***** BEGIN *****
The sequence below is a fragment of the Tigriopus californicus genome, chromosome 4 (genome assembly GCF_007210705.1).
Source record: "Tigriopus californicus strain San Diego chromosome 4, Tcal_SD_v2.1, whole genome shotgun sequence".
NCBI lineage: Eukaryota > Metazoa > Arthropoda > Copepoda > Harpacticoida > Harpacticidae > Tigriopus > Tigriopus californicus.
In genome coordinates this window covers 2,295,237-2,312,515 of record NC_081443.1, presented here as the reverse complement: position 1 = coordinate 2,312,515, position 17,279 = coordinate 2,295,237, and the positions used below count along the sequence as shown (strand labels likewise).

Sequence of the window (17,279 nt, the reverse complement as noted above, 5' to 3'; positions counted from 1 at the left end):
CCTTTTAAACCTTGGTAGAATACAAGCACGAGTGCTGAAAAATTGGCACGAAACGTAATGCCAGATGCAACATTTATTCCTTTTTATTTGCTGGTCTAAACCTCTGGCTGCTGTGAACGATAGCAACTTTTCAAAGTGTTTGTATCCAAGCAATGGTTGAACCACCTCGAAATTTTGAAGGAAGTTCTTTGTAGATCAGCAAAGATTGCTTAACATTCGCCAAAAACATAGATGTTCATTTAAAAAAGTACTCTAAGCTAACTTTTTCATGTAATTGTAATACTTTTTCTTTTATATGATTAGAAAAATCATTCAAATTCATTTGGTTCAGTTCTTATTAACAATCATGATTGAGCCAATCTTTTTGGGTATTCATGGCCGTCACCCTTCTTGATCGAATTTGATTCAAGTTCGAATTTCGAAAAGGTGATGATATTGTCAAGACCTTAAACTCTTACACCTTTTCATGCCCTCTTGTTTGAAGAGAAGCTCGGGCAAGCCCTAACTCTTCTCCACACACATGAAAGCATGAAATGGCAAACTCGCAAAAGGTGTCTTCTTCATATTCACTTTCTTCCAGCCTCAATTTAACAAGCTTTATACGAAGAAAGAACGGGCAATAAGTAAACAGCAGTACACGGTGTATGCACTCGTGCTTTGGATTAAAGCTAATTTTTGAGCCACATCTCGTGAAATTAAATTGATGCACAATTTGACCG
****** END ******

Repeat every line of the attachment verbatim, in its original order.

The sequence below is a fragment of the Tigriopus californicus genome, chromosome 4 (genome assembly GCF_007210705.1).
Source record: "Tigriopus californicus strain San Diego chromosome 4, Tcal_SD_v2.1, whole genome shotgun sequence".
NCBI lineage: Eukaryota > Metazoa > Arthropoda > Copepoda > Harpacticoida > Harpacticidae > Tigriopus > Tigriopus californicus.
In genome coordinates this window covers 2,295,237-2,312,515 of record NC_081443.1, presented here as the reverse complement: position 1 = coordinate 2,312,515, position 17,279 = coordinate 2,295,237, and the positions used below count along the sequence as shown (strand labels likewise).

Sequence of the window (17,279 nt, the reverse complement as noted above, 5' to 3'; positions counted from 1 at the left end):
CCTTTTAAACCTTGGTAGAATACAAGCACGAGTGCTGAAAAATTGGCACGAAACGTAATGCCAGATGCAACATTTATTCCTTTTTATTTGCTGGTCTAAACCTCTGGCTGCTGTGAACGATAGCAACTTTTCAAAGTGTTTGTATCCAAGCAATGGTTGAACCACCTCGAAATTTTGAAGGAAGTTCTTTGTAGATCAGCAAAGATTGCTTAACATTCGCCAAAAACATAGATGTTCATTTAAAAAAGTACTCTAAGCTAACTTTTTCATGTAATTGTAATACTTTTTCTTTTATATGATTAGAAAAATCATTCAAATTCATTTGGTTCAGTTCTTATTAACAATCATGATTGAGCCAATCTTTTTGGGTATTCATGGCCGTCACCCTTCTTGATCGAATTTGATTCAAGTTCGAATTTCGAAAAGGTGATGATATTGTCAAGACCTTAAACTCTTACACCTTTTCATGCCCTCTTGTTTGAAGAGAAGCTCGGGCAAGCCCTAACTCTTCTCCACACACATGAAAGCATGAAATGGCAAACTCGCAAAAGGTGTCTTCTTCATATTCACTTTCTTCCAGCCTCAATTTAACAAGCTTTATACGAAGAAAGAACGGGCAATAAGTAAACAGCAGTACACGGTGTATGCACTCGTGCTTTGGATTAAAGCTAATTTTTGAGCCACATCTCGTGAAATTAAATTGATGCACAATTTGACCG